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Comment: Re:Wow (Score 1) 54

by AK Marc (#47718941) Attached to: China Pulls Plug On Genetically Modified Rice and Corn

Oddly, the permits that are being denied are for Bt rice and phytase corn, but they continue to support Bt corn, so environment or food safety doesn't seem like it would be an actual reason,

That's an assertion, but is it true? Bt [grain] produces poison. Perhaps the poison is still present in the edible rice, but not the edible corn? I don't know, but there may be other reasons, perhaps it's because corn is so low in production, and not a traditional crop with widespread domestic use, so it's not a "health issue"? Just because one is banned and the other not doesn't mean that safety must not be a reason.

Comment: Re:I am tin foil, fine. (Score 1) 208

More realistically, based on government bad acts, this would get the most use when someone needs to be "taken out" by the government. The government would plant child porn on their phone and arrest them. Political crimes are prosecuted in the US, we just say they aren't, and use one of the three felonies a day to prosecute political criminals. Get someone in prison, even for a day, and they will be ruined for life (discredited, unable to get any more jobs, etc.), and you can always blame them for an inmate death, and keep them there indefinitely, even if they went in for a non-violent felony, they can spend their whole lives there, if the government wanted.

Comment: Re:This is ridiculous. (Score 1) 130

by AK Marc (#47717949) Attached to: Researchers Find Security Flaws In Backscatter X-ray Scanners

General warrants are unconstitutional, and yet somehow, magically, it's okay to molest everyone at airports without even so much as a warrant or suspicion? Yeah, right.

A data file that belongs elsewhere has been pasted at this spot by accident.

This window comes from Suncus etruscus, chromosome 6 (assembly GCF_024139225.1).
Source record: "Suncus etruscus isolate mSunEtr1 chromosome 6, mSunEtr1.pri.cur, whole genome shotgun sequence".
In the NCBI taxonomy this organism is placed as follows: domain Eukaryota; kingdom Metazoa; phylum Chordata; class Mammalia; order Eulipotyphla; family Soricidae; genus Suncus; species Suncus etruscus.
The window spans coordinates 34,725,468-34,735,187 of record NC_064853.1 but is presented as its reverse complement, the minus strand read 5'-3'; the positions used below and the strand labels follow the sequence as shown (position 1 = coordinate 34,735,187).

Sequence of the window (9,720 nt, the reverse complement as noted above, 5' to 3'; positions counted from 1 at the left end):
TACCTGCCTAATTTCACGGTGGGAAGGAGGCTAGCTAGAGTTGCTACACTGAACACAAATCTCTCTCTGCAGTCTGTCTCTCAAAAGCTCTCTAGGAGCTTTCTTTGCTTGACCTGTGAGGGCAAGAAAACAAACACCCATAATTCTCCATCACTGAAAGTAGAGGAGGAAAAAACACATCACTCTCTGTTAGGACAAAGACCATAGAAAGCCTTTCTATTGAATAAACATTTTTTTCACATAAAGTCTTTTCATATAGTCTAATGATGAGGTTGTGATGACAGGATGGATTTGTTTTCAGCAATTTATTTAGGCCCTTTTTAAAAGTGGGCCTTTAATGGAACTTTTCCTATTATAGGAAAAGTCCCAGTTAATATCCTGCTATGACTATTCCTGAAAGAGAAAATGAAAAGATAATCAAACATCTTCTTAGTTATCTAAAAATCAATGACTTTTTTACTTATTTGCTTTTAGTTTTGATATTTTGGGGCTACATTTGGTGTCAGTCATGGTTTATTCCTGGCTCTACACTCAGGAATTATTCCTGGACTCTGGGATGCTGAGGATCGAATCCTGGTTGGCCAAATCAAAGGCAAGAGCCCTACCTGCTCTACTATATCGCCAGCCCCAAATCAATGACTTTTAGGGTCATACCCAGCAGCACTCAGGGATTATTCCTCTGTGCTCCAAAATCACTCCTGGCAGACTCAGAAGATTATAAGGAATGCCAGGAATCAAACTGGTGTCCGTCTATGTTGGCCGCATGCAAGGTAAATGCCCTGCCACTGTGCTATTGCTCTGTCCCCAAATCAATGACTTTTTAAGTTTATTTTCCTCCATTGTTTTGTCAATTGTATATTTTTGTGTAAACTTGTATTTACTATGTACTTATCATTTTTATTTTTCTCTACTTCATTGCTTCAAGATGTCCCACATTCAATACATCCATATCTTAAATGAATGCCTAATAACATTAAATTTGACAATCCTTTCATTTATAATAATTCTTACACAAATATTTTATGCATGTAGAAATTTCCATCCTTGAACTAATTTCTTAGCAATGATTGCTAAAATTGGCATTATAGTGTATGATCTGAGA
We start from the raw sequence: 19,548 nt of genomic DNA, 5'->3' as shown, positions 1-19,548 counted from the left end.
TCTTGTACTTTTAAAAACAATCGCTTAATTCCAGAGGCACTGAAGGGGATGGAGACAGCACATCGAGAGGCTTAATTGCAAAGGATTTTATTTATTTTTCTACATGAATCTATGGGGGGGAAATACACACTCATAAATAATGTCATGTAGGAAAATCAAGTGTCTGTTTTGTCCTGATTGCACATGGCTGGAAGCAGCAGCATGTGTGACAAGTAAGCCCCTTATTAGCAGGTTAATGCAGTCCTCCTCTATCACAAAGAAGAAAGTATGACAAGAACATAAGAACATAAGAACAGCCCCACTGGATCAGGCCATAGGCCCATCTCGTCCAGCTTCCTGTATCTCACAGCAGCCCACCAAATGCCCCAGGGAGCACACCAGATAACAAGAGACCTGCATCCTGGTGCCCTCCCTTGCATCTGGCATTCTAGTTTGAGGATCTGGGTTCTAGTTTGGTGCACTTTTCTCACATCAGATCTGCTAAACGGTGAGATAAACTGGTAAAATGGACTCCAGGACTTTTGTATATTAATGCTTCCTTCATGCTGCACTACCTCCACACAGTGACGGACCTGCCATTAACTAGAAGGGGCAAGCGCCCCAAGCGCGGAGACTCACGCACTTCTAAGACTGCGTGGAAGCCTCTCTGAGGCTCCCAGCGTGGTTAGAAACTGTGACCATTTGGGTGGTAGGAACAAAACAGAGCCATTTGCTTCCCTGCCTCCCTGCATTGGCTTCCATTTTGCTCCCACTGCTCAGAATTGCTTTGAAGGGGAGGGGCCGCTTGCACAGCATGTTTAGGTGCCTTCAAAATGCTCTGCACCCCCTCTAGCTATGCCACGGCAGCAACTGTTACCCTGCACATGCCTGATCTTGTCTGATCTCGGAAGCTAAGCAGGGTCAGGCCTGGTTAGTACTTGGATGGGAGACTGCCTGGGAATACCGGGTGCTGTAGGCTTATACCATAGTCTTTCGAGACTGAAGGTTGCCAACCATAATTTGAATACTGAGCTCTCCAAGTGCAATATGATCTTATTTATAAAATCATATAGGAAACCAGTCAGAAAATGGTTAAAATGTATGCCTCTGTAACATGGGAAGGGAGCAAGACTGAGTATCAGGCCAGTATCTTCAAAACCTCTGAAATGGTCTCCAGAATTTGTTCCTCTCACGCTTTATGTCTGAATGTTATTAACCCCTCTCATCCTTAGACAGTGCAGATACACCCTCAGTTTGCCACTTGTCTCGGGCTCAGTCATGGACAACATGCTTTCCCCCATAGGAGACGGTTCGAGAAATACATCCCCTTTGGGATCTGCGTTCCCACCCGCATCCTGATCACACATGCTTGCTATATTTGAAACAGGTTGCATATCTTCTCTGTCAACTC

They aren't searching people for criminal reasons. You aren't under suspicion of a crime, and nothing found will be used to investigate that crime. Theoretically, if they found evidence of smuggling, they are required to pass you through security unmolested (provided you meet all the other requirements). It's for that reason that they are "legal".

I'm talking about people 'consenting' to the search. TSA apologists sometimes make the argument that you implicitly consent to waiving your constitutional rights by trying to get on a plane when you know the TSA is going to try to search you.

You aren't implicitly consenting by getting in a plane I've flown a number of times with no search at all. You are explicitly complying when you walk past the "you will be searched if you pass this sign" sign. That isn't implicitly waiving a constitutional right. That's explicitly doing it.

Comment: Re:Bricking or Tracking? (Score 1) 208

The Government did not invent roads. Roads existed long before the Government made them, in fact most towns and cities had roads without a Government mandating and taxing people for using and building them.

Roads were either on government land or private land. If government, then they were unimproved trails used as roads. If over private, they ended up being toll roads.

The need to move wasn't a government idea. People moved long before roads existed. Roads just improved movement. The first ones were "government" as in small upgrades to natural trails to help people move.

Comment: Re:Why such paranoia ? (Score 1) 208

They have to know the names of everyone whose phones they want to turn off. They don't have it. Also, this would work once. After that, everyone in such a situation would put their phone in airplane mode when they thing The Man might be out for them, and turn on Wifi to upload the video with no risk of bricking.

It's easier to just shoot everyone holding a phone and claim it looked like a gun.

Comment: Re:Why such paranoia ? (Score 1) 208

But it's not an en masse tool. How do you wipe a crowd's phones when the code needs to be transmitted by the carrier to a specific phone, identified by account number (derivable by name)? They'd need to shut down the tower, and physically round up the people to stop them. And the phones are immune to bricking if you put them in airplane mode and turn on wifi. You can still connect to the cloud, and upload videos, but the kill code needs to go over the cell network, so they can't kill it.

Also, this means that the stolen phones can be used as a small tablet without being locked out.

Comment: Re:Why such paranoia ? (Score 1) 208

How would they know the person had it? This would only work once. After that, everyone would know that if you catch The Man doing something, you put your phone in airplane mode, then turn on wifi. You can upload it then and are immune to carrier bricking signals.

You've been Berkeley'ed!

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